Despite numerous casting news/rumors that have hit regarding Marc Webb's upcoming reboot of the Spider-Man franchise, details are still rather sketchy as to how it will handle the approach. While this quickly-refreshed rendition of Marvel's legendary wall-crawler will be the first big jitter-inducing moment in the spotlight for its title star Andrew Garfield, his romantic lead co-star Emma Stone is also feeling the pressure when she steps into the high heels and blonde hair (she's a natural blonde btw) of Spidey's girlfriend Gwen Stacy. The actress recently spoke with MTV and reveals her plan of attack. Ready to finish off what was a stellar year with the success of Easy A, the SNL hosting gig, and the landing of this role, she's finding that 2010 might be hard for her to match. This is especially true as shooting begins in just a few weeks and she gets ready to perfect the art of hanging from suspension wires in the arms of a weird dude dressed in blue and red pajamas. Oh, but don't let her catch you calling her a "damsel in distress." Stone's got a plan of attack for her interpretation of one of the most famous dead women in comics history.
Unlike the version in the comics, Stone reveals that her version of Gwen Stacy is panning out to be an intellectual equal of the science-obsessed Peter Parker. In fact, it seems that science will play such an important part in bringing the two together, that both she and Garfield were enrolled in a science class in preparation for their roles. The home-schooled Stone admits to never having sat through a science class and found it an enlightening experience. Stone also describes the mental preparation involved in the role:
"For the most part, the approach I'm trying to take so I won't psych myself out is to approach it like anything else. Put in the same amount of work and don't worry so much."
Despite the recent buzz garnered from Easy A, as well as establishing action credentials in last year's hit Zombieland, the fact that she'll be coming into this mega-franchise in a spotlight role is undoubtedly a lot of pressure to carry. What makes the baggage especially prevalent, is the fact that the franchise's last incarnation will still be fresh in the minds of moviegoers with Sam Raimi's Spider-Man 3 having only hit just three years ago and the heavy hitter comic franchises that the film will go up against in its 2012 release year. (The Avengers and The Dark Knight Rises, just to name a few.)
The role, therefore, could demand a performance that will not only help the film distinguish itself amid the crowded movie year, but also help in making sure the film can effectively distinguish itself against what may be an interest gap, due to the abrupt nature of the reboot. Extra work may not only be needed to entice the comic fanboys who have been poo-pooing this film's very existence, but will even need to court the popcorn-gulping, Mr. Pibb-slurping average moviegoer. Yet, if the film can overcome the hurdle of fanboy placation by taking the best aspects of the Raimi films (character development) and fix its nagging issues (odd character turns, rushed resolutions, weak villains,) it may just have a shot. As Stone comments on the issue:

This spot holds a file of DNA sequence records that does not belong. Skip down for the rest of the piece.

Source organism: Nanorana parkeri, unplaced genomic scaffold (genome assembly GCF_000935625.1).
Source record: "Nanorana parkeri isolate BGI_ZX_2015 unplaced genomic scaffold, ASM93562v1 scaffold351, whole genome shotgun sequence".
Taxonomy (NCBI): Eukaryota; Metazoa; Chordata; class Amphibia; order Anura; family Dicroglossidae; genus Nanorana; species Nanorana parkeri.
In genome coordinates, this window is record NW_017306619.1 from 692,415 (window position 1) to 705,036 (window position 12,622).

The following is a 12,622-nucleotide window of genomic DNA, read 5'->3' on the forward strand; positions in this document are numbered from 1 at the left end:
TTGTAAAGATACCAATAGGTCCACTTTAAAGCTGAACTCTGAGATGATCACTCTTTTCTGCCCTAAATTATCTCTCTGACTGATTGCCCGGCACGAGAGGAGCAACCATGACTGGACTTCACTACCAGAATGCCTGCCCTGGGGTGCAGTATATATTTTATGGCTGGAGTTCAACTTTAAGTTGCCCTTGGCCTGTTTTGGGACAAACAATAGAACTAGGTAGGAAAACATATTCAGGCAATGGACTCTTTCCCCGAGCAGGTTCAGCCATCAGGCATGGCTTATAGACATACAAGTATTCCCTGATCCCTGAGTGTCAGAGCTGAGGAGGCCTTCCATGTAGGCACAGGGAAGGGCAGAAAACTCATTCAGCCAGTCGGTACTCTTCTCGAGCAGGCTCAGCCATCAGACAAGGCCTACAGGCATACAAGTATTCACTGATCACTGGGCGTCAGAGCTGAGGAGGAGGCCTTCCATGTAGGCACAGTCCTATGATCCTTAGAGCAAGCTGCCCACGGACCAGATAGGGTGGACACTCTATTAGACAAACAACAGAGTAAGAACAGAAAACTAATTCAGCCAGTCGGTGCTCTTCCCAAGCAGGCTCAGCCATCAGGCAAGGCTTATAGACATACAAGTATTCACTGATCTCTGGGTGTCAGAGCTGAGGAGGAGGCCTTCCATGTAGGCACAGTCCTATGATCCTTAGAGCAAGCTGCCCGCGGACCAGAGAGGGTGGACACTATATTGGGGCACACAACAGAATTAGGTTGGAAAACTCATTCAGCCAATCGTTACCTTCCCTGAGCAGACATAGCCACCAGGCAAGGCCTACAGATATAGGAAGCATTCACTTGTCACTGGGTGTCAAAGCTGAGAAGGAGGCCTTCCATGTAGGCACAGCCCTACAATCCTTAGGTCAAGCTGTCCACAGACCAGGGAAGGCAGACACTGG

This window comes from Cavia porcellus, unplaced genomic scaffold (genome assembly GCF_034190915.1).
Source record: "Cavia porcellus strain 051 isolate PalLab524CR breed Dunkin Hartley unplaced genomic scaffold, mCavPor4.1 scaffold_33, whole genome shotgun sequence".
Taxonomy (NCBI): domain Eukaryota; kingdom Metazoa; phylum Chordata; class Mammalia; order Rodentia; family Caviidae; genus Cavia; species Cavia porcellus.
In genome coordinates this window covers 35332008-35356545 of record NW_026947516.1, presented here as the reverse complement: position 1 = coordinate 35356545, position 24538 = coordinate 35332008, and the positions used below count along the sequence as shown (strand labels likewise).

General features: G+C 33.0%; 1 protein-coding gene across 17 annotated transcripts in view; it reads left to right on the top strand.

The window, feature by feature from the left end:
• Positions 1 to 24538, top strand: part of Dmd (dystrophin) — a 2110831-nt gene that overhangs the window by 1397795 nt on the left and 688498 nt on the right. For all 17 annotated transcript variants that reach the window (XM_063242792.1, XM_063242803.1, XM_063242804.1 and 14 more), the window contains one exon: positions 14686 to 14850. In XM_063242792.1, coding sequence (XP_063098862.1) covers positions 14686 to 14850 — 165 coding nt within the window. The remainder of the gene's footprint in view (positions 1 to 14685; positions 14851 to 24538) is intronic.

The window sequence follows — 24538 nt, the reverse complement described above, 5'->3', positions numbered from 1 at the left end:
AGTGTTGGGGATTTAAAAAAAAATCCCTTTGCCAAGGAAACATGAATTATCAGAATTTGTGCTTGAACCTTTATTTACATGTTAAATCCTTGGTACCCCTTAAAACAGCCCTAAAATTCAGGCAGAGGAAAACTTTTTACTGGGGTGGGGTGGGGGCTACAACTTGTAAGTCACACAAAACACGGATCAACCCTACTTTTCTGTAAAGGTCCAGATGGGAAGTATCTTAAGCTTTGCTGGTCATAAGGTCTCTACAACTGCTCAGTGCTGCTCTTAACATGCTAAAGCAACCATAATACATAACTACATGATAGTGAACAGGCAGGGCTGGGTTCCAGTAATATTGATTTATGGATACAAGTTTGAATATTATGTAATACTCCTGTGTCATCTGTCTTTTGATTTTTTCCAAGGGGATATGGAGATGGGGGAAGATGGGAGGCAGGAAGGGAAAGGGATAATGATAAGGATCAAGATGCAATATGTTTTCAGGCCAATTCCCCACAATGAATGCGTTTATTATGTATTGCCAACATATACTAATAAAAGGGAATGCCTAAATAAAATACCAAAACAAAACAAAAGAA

"I have such respect for the world of comic book fans. I've been to Comic-Con for "Zombieland," and zombie fans are a very specific kind of fan base. And my absolute favorite kind of people in the world are people that are passionate about something. And if there's protective of something they're passionate about it, I can completely relate because there and things I'm passionate about and protective of. "
Being beholden to source material may seem like a win-win on paper, but it can just as often lead to something that doesn't quite translate well through the filter of a two-hour film. There is a need to have new life injected into the framework of the source material. Stone seems aware of this, and is taking measures to make sure that, while cautiously maintaining the integrity of the series, to not let the myopia of Internet fanboyism taint her performance:
"There's a part of me that really wants to please people that love Spider-Man or Gwen Stacy and want her to be done justice. I hope they'll give me license to interpret her my way. But that fan base, I'm one of them, so I completely understand why they would be judgmental of certain things. I try not to look [at stories on the Internet] because I do care and I don't want to psych myself out. I kinda half [sic] to stay off the Internet. I'm not thick-skinned enough. I get too sensitive. I don't want it to effect what I'm doing."
While being well aware of the expectations, she still plans on staying focused on putting on the performance that is best for the film and herself, which is definitely a healthy balance between the extremes. Of course, the overwhelming nature of such a big production can also be a distraction, but Stone is taking it in stride. However, she does comment on one litmus test of hugeness resulting from this film for which she's still not quite prepared:
"It'll be weird if my face is ever on a Burger King cup, that's not what you have to think about."
The still-untitled Spider-Man reboot film is set to hit theaters on July 3, 2012.